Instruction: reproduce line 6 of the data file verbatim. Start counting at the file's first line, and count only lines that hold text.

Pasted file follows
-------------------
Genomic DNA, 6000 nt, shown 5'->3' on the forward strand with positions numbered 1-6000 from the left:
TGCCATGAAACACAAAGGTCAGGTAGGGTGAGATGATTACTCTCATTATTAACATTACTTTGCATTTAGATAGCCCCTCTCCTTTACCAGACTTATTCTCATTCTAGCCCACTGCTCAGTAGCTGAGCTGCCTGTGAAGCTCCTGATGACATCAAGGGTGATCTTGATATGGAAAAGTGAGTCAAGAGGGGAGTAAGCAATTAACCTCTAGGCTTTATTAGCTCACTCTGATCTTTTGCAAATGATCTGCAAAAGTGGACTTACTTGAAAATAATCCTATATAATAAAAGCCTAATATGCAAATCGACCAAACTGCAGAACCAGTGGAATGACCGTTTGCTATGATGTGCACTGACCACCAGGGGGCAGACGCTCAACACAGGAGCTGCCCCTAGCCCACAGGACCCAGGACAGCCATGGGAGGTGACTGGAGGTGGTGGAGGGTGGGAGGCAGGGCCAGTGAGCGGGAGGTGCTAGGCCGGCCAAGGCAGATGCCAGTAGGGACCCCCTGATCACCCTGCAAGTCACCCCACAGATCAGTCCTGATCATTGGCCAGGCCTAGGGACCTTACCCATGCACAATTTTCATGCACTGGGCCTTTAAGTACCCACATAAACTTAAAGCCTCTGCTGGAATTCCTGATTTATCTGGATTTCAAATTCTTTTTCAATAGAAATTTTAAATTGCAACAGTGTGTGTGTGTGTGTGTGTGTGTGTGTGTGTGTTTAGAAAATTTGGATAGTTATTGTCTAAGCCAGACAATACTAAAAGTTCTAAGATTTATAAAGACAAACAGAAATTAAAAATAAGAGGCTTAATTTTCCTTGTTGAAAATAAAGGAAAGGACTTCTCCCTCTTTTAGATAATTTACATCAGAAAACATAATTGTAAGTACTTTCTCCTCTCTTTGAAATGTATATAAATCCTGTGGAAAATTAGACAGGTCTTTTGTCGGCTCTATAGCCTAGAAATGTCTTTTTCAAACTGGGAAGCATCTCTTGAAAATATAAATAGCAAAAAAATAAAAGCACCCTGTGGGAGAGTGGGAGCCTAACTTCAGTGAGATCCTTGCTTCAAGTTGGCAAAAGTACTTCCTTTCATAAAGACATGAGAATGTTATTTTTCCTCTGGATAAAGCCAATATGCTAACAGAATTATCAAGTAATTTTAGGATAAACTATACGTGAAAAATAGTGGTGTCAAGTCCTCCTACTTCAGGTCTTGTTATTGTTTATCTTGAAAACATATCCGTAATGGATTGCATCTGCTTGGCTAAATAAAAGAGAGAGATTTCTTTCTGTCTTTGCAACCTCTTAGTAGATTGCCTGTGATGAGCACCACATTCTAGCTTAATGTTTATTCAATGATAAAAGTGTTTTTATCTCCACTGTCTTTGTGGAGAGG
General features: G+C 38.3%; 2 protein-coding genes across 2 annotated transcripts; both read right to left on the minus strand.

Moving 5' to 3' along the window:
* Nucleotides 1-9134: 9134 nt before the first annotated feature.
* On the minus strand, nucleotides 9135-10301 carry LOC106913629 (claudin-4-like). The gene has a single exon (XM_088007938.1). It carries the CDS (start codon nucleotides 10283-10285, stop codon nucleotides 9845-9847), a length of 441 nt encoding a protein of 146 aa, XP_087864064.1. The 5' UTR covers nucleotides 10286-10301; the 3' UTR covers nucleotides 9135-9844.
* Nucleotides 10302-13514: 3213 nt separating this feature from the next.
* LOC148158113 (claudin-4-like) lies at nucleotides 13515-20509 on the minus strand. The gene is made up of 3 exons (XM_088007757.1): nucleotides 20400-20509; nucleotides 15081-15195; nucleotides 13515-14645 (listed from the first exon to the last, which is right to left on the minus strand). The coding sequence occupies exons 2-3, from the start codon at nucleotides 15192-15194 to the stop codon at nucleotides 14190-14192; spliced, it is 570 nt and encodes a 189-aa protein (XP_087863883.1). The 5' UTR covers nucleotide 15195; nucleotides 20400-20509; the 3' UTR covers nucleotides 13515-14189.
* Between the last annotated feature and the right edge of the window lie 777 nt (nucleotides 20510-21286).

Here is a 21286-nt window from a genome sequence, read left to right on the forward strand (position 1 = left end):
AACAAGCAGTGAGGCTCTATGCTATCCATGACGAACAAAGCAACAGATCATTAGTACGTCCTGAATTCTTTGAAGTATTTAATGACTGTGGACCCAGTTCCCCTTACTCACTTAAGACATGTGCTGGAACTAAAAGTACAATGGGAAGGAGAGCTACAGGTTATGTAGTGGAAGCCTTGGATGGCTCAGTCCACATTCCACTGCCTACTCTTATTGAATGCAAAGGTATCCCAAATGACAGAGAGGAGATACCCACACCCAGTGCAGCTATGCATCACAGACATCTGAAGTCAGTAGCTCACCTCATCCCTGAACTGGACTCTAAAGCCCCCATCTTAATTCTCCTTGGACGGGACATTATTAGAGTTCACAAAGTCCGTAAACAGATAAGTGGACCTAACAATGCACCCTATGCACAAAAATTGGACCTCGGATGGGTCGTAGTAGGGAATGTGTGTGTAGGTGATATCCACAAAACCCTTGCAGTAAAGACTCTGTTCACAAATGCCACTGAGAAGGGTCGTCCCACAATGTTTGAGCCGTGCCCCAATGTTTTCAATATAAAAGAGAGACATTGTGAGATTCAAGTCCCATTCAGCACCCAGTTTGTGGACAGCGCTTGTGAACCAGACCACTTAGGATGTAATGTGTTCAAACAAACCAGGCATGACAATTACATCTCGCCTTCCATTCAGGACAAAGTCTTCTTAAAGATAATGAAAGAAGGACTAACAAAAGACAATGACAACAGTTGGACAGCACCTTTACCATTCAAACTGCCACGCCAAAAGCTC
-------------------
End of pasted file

* On the minus strand, nucleotides 9135-10301 carry LOC106913629 (claudin-4-like). The gene has a single exon (XM_088007938.1). It carries the CDS (start codon nucleotides 10283-10285, stop codon nucleotides 9845-9847), a length of 441 nt encoding a protein of 146 aa, XP_087864064.1. The 5' UTR covers nucleotides 10286-10301; the 3' UTR covers nucleotides 9135-9844.